Chell v Tarmac Cement and Lime Limited [2022] EWCA Civ 7

The Facts

The Claimant was employed as a site fitter for Roltech Engineering Ltd who contracted his services out to Tarmac Cement and Lime Ltd. Tensions arose with Tarmac’s own fitters and the Claimant spoke to his supervisor about the problems he was experiencing with other workers. One of the Tarmac employees, H, as a practical joke hit two pellet targets with a hammer causing a loud explosion close to the Claimant, who suffered a perforated eardrum, hearing loss and tinnitus as a result. The Claimant brought an action against Tarmac, on the basis that the company was liable for negligence and vicariously liable for the actions of H. The trial judge considered a number of authorities which included: Cox v Ministry of Justice [2016] UKSC 10, Muhamud v WM Morrisons Supermarkets plc [2016] UKSC 11, Lister v Hesley Hall Limited [2001] UKHL 22 and Graham v Commercial Bodyworks Limited [2015] EWCA Civ 47. He held that what H did was a prank, unconnected with his employment. H did not intend to cause the Claimant injury, just to make him “jump”. Tarmac were not vicariously liable. Nor were they directly liable, because there was no reasonably foreseeable risk of injury from a deliberate act on the part of H such as gave rise to a duty to take reasonable steps to avoid that risk. Martin Spencer J in Chell v Tarmac Cement and Lime Ltd [2020] EWHC 2613 (QB) (covered by Michael Deacon here) upheld that judgment as to both the law and the facts, noting that even if the later decision of Morrisons v Various Claimants [2020] UKSC 12 had been available to the trial judge “he would only have been fortified in the conclusions to which he had come and in his approach to this issue.

Vicarious Liability

Davies LJ at [25] identified that the fundamental issue was whether H’s wrongful act was done in the course of his employment – “Was it a wrongful act authorised by his employer, Tarmac, or a wrongful and unauthorised mode of doing some act authorised by Tarmac? It is only if the unauthorised act is so connected with what Mr Heath had been authorised to do that it may rightly be regarded as the mode of doing what was authorised.” She held at [26] that the detailed findings of fact were fatal to the appeal, as they demonstrated that there was not a sufficiently close connection between the act which caused the injury and the work of H so as to make it fair, just and reasonable to impose vicarious liability on Tarmac. She referred at [27] to the real cause of the injuries being the explosive pellet targets, which were not part of Tarmac’s work equipment or materials. It was not part of H’s work to use pellet targets. There was no abuse of power as H did not have a supervisory role in respect of the work which the Claimant was carrying out and was not working on the task on which the Claimant was engaged at the time of the incident. Any friction between Tarmac and the Roltec fitters had eased in the run up prior to the incident, there were no threats of violence and the issue of tension was only raised once with a manager employed by Tarmac, and the Claimant had not asked to be taken off the site. Finally, the Claimant did not allege that H had been source of any tension. The risk created by H was not inherent in the business – Tarmac’s business had provided the background and context for the risk and created the ground for it, but that was in itself insufficient to create the close connection, particularly in the absence of other factors.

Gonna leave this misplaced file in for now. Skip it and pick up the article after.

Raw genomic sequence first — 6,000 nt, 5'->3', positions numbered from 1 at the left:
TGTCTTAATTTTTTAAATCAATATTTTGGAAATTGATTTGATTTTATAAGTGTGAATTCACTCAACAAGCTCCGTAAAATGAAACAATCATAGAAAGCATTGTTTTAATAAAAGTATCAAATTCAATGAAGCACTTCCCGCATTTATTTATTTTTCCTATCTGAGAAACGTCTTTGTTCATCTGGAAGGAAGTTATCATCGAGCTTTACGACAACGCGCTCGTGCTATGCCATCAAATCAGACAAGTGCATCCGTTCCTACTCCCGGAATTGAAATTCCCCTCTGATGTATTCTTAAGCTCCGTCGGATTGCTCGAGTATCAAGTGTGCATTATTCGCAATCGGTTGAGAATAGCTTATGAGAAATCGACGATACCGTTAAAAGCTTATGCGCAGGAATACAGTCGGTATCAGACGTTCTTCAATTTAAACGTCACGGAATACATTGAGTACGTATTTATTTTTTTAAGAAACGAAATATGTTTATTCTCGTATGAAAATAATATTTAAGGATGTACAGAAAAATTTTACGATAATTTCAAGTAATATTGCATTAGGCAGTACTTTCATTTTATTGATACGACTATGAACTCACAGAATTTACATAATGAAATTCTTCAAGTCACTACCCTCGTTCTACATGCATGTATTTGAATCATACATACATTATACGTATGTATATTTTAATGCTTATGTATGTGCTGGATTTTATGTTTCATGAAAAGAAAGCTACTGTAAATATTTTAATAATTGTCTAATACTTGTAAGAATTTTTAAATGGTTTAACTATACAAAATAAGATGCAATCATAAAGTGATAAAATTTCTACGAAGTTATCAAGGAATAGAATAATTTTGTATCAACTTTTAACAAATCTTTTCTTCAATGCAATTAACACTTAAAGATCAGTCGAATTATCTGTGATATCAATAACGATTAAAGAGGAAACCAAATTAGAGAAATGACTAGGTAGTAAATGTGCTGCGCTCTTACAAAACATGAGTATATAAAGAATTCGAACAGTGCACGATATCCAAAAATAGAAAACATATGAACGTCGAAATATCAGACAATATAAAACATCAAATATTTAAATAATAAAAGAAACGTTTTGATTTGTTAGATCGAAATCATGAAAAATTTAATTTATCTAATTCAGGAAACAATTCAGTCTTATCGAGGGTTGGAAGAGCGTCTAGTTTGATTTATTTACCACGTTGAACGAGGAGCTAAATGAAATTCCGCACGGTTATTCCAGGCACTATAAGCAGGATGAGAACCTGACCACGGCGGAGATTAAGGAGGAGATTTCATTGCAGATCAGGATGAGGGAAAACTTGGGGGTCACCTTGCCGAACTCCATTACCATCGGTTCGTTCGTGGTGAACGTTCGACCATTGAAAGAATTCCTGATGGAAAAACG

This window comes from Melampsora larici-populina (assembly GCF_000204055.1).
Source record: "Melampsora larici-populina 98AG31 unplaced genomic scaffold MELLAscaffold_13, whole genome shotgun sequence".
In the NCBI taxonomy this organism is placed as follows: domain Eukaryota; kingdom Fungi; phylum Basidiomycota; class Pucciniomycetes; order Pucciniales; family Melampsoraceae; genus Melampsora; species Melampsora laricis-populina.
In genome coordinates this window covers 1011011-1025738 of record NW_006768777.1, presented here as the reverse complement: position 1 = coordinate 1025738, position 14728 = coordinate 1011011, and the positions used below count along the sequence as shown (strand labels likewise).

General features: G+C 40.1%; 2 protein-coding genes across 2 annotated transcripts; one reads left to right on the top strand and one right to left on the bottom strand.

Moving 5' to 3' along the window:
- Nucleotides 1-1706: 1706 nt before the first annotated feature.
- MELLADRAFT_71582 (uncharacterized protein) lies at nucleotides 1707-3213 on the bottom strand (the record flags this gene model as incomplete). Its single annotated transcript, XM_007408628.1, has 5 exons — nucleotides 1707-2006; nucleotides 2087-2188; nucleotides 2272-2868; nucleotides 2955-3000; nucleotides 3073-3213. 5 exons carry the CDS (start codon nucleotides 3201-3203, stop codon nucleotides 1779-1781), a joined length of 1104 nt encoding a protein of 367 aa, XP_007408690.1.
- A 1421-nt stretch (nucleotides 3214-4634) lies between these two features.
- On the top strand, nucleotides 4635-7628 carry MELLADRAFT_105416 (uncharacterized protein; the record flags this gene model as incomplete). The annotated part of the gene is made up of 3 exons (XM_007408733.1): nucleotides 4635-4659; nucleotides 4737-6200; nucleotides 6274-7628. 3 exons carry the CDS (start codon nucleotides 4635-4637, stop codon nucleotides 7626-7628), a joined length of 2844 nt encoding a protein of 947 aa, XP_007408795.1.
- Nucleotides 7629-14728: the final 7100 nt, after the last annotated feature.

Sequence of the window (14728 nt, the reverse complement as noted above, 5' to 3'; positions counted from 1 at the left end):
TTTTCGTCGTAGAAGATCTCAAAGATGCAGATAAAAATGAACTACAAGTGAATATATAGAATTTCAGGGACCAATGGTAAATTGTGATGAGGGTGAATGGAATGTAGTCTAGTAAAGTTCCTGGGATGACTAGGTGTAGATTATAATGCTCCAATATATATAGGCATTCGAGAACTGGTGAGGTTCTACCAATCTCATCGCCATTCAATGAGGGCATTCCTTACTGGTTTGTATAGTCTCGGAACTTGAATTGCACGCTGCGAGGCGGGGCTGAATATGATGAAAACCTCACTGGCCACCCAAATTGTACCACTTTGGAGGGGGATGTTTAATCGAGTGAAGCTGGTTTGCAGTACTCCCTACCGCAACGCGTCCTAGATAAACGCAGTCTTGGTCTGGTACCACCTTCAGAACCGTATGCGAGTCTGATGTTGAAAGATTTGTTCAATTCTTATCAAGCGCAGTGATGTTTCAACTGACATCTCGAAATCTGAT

Davies LJ also held at [28] that H’s activity in no way advanced Tarmac’s purposes and was in no sense within the field of activities authorised by Tarmac.

Direct Liability

Davies LJ held at [33] that horseplay, ill-discipline and malice could provide a mechanism for causing such a foreseeable risk of injury to H. However, it was not made out on the facts. There was no indication of the potential for H to behave in this way. The mere fact that heavy and dangerous tools were available did not in itself create a reasonably foreseeable risk of injury due to misuse of a tool. Further at [36] “Even if a foreseeable risk of injury could be established, on the facts of this case, the only relevant risk which could have been included in an assessment was a general one of risk of injury from horseplay. If it is seriously suggested that there should have been a specific instruction not to engage in horseplay, I regard the same as unrealistic. Common sense decreed that horseplay was not appropriate at a working site. The fitters were employed to carry out their respective tasks using reasonable skill and care, and by implication to refrain from horseplay. It would be unreasonable and unrealistic to expect an employer to have in place a system to ensure that their employees did not engage in horseplay. Further, the general Site rules include a section that “No one shall intentionally or recklessly misuse any equipment”. This was a warning against exactly what Mr Heath did.” Lastly there were no express or implied threats of violent conduct, and no complaints about named individuals.


This judgment is an example of a broader trend towards tighter judicial control of the ambit of vicarious liability – both by way of not finding any relationship akin to employment, and, as here, by focussing on the practical realities of the relationship between employer and employee, and on the exact nature of the employer’s business, when determining whether an act is properly to be seen to be as within the scope of employment.